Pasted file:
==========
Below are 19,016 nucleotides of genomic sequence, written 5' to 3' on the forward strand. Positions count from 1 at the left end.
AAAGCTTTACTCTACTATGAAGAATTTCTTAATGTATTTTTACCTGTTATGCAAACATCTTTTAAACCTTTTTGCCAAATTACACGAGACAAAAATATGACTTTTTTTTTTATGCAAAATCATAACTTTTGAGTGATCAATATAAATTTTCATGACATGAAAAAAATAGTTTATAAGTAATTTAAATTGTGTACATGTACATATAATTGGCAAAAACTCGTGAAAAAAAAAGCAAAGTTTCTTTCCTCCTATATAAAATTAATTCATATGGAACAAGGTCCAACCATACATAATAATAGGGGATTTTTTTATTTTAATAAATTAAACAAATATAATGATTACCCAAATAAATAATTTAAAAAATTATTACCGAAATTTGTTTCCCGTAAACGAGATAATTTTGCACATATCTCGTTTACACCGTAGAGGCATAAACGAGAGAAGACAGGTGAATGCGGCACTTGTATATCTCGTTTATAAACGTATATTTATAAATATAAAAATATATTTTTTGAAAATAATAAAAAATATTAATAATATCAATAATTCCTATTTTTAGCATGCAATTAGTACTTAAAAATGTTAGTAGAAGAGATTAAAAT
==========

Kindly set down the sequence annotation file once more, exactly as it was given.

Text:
Below are 19,016 nucleotides of genomic sequence, written 5' to 3' on the forward strand. Positions count from 1 at the left end.
AAAGCTTTACTCTACTATGAAGAATTTCTTAATGTATTTTTACCTGTTATGCAAACATCTTTTAAACCTTTTTGCCAAATTACACGAGACAAAAATATGACTTTTTTTTTTATGCAAAATCATAACTTTTGAGTGATCAATATAAATTTTCATGACATGAAAAAAATAGTTTATAAGTAATTTAAATTGTGTACATGTACATATAATTGGCAAAAACTCGTGAAAAAAAAAGCAAAGTTTCTTTCCTCCTATATAAAATTAATTCATATGGAACAAGGTCCAACCATACATAATAATAGGGGATTTTTTTATTTTAATAAATTAAACAAATATAATGATTACCCAAATAAATAATTTAAAAAATTATTACCGAAATTTGTTTCCCGTAAACGAGATAATTTTGCACATATCTCGTTTACACCGTAGAGGCATAAACGAGAGAAGACAGGTGAATGCGGCACTTGTATATCTCGTTTATAAACGTATATTTATAAATATAAAAATATATTTTTTGAAAATAATAAAAAATATTAATAATATCAATAATTCCTATTTTTAGCATGCAATTAGTACTTAAAAATGTTAGTAGAAGAGATTAAAAT